{mosimage}Before she added “McLean” to her byline, Catholic Register columnist Dorothy Cummings wrote a book called Seraphic Singles: How I Learned to Stop Worrying and Love the Single Life, published by Novalis. It was accepted for publication a week after her wedding. Seraphic Singles was compiled from blog posts Cummings wrote during her last year at Boston College. Seraphic Singles will have its official launch on March 25 in Toronto (7-10 p.m. at the Duke of York Pub at 39 Prince Arthur Ave.) It is available at www.novalis.ca . The Catholic Register has reproduced two excerpts.

A 40-something woman once asked me how you can stay seraphic when you are an older single and when it seems that marriage mightn’t happen. I pondered this question while travelling; while my train roared and screamed across the countryside, I came up with a list.

I have just arrived in Toronto from the University of Notre Dame where I gave a  talk on the single life. My invitation came about in an amusing way: on my blog for single Catholics, I asked jokingly who wanted to invite me to Notre Dame; before nightfall I received an e-mail from the Edith Stein Project committee inviting me to Notre Dame. Ask and ye shall receive.

The Edith Stein Project sprang up in the controversy surrounding the performance at Notre Dame of Eve Ensler’s undignified little raunch-fest known locally as “Those Monologues.” In 2004, a group of undergraduate women felt that it was time to discuss women’s inherent dignity in the light of Mulieris Dignitatem, and began to plan a conference. The women chose for their patron the great philosopher-saint Edith Stein, whose thought on “the Woman Question” influenced John Paul II and current Catholic discourse on femininity.
All my life I have pondered Catholic identity. Instead of going to the nearest school, I went to the Catholic school. Instead of going to a church my Protestant grandmother might have liked, my family went to a Catholic church.

I made my debut at Mass when I was five days old, and I was baptized after Mass when I was three months old. The first time I deliberately missed Mass—which, incidentally, is a serious sin—was when I was 17, because I couldn’t bear to face the little monsters whom I catechized afterwards at Sunday school. St. Francis Xavier may have looked down from heaven and sighed at what a wimp I was. Eventually I crept off to Confession.

What struck me most about being Catholic, when I was a child, is how we were told one thing in religion class and experienced another. We were told that we were all supposed to be going to Mass on Sunday, but I very rarely saw my classmates at Mass. I assumed that they were going to another parish church, and in some cases they were. It was a while before I realized that many of them weren’t, and definitely not every Sunday. Their parents had enrolled them in Catholic school, but they couldn’t be bothered to take them to Mass. I found this very odd.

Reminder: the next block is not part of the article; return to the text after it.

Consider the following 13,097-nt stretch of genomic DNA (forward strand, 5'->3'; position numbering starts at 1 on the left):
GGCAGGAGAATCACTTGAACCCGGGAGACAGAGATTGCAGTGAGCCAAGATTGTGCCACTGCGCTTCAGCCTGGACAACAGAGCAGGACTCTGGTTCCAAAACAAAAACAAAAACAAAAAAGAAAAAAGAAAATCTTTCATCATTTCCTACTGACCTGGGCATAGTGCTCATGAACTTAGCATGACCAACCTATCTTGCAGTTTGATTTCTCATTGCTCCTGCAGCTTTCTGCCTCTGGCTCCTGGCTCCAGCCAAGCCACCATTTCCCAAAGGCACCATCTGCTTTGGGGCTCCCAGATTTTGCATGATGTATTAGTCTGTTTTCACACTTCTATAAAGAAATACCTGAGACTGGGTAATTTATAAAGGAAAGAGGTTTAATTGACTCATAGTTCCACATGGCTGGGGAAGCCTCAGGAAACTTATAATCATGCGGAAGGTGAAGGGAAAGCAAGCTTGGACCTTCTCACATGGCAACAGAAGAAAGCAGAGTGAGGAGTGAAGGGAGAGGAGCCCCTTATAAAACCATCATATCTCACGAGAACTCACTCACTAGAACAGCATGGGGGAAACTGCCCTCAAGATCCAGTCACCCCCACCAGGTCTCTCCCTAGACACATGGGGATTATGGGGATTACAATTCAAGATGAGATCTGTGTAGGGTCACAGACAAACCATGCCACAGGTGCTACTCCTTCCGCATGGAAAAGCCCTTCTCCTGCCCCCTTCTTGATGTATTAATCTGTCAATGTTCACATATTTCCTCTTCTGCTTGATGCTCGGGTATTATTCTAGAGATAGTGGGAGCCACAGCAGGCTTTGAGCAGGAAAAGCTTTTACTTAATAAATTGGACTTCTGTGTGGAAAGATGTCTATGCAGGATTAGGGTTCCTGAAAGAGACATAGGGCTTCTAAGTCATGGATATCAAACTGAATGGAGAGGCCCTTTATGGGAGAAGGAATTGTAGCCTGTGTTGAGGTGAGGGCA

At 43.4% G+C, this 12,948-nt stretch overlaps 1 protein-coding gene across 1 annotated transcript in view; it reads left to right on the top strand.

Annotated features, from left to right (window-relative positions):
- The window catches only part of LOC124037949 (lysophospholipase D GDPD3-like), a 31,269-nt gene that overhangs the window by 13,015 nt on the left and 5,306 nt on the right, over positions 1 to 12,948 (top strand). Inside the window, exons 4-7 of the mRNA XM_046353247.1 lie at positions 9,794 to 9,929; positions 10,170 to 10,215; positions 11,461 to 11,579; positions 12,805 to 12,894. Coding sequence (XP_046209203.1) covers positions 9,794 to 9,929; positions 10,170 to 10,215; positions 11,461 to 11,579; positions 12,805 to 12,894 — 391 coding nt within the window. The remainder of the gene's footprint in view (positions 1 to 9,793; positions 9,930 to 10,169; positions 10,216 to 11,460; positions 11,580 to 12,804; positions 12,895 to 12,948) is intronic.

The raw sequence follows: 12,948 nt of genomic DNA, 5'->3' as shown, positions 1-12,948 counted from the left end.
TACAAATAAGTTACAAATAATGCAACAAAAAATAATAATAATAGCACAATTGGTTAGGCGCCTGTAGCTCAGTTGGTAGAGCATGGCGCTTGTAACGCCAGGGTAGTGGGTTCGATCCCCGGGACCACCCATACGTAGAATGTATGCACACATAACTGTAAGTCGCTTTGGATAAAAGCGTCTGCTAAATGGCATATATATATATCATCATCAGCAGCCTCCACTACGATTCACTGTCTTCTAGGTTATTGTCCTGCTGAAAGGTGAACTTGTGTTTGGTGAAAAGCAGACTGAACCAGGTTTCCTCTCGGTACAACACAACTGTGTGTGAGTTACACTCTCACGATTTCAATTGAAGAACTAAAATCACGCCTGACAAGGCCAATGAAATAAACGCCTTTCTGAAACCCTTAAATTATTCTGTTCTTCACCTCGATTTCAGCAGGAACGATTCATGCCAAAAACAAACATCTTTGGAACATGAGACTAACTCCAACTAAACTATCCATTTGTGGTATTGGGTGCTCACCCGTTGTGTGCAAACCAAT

All my life I have pondered Catholic identity. Instead of going to the nearest school, I went to the Catholic school. Instead of going to a church my Protestant grandmother might have liked, my family went to a Catholic church.

I made my debut at Mass when I was five days old, and I was baptized after Mass when I was three months old. The first time I deliberately missed Mass—which, incidentally, is a serious sin—was when I was 17, because I couldn’t bear to face the little monsters whom I catechized afterwards at Sunday school. St. Francis Xavier may have looked down from heaven and sighed at what a wimp I was. Eventually I crept off to Confession.

What struck me most about being Catholic, when I was a child, is how we were told one thing in religion class and experienced another. We were told that we were all supposed to be going to Mass on Sunday, but I very rarely saw my classmates at Mass. I assumed that they were going to another parish church, and in some cases they were. It was a while before I realized that many of them weren’t, and definitely not every Sunday. Their parents had enrolled them in Catholic school, but they couldn’t be bothered to take them to Mass. I found this very odd.